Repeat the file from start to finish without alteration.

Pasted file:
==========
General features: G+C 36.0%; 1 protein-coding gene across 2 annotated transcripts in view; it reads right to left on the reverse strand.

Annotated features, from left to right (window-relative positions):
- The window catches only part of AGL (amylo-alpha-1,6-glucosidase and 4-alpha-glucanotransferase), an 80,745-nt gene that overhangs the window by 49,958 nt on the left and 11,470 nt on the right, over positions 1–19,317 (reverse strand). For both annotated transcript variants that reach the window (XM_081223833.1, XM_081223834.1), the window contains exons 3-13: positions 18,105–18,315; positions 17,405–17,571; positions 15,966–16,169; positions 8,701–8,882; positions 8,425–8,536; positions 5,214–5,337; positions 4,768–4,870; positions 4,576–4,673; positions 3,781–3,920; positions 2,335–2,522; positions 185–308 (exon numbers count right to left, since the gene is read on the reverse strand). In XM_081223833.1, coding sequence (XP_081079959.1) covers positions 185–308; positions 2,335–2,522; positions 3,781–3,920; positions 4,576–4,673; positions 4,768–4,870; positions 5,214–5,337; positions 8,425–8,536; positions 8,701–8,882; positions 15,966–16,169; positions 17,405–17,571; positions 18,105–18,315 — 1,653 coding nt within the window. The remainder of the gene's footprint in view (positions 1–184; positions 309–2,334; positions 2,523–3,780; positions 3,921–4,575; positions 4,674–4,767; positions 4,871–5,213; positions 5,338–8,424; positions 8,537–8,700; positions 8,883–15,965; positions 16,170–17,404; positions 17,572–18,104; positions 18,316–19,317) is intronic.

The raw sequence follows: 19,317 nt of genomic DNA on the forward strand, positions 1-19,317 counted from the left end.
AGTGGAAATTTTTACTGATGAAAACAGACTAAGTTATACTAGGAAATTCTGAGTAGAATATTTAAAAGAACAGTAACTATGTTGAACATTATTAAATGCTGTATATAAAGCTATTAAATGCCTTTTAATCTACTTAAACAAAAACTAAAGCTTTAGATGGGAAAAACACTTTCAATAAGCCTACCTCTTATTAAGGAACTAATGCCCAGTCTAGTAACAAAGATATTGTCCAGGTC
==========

General features: G+C 36.0%; 1 protein-coding gene across 2 annotated transcripts in view; it reads right to left on the reverse strand.

Annotated features, from left to right (window-relative positions):
- The window catches only part of AGL (amylo-alpha-1,6-glucosidase and 4-alpha-glucanotransferase), an 80,745-nt gene that overhangs the window by 49,958 nt on the left and 11,470 nt on the right, over positions 1–19,317 (reverse strand). For both annotated transcript variants that reach the window (XM_081223833.1, XM_081223834.1), the window contains exons 3-13: positions 18,105–18,315; positions 17,405–17,571; positions 15,966–16,169; positions 8,701–8,882; positions 8,425–8,536; positions 5,214–5,337; positions 4,768–4,870; positions 4,576–4,673; positions 3,781–3,920; positions 2,335–2,522; positions 185–308 (exon numbers count right to left, since the gene is read on the reverse strand). In XM_081223833.1, coding sequence (XP_081079959.1) covers positions 185–308; positions 2,335–2,522; positions 3,781–3,920; positions 4,576–4,673; positions 4,768–4,870; positions 5,214–5,337; positions 8,425–8,536; positions 8,701–8,882; positions 15,966–16,169; positions 17,405–17,571; positions 18,105–18,315 — 1,653 coding nt within the window. The remainder of the gene's footprint in view (positions 1–184; positions 309–2,334; positions 2,523–3,780; positions 3,921–4,575; positions 4,674–4,767; positions 4,871–5,213; positions 5,338–8,424; positions 8,537–8,700; positions 8,883–15,965; positions 16,170–17,404; positions 17,572–18,104; positions 18,316–19,317) is intronic.

The raw sequence follows: 19,317 nt of genomic DNA on the forward strand, positions 1-19,317 counted from the left end.
AGTGGAAATTTTTACTGATGAAAACAGACTAAGTTATACTAGGAAATTCTGAGTAGAATATTTAAAAGAACAGTAACTATGTTGAACATTATTAAATGCTGTATATAAAGCTATTAAATGCCTTTTAATCTACTTAAACAAAAACTAAAGCTTTAGATGGGAAAAACACTTTCAATAAGCCTACCTCTTATTAAGGAACTAATGCCCAGTCTAGTAACAAAGATATTGTCCAGGTC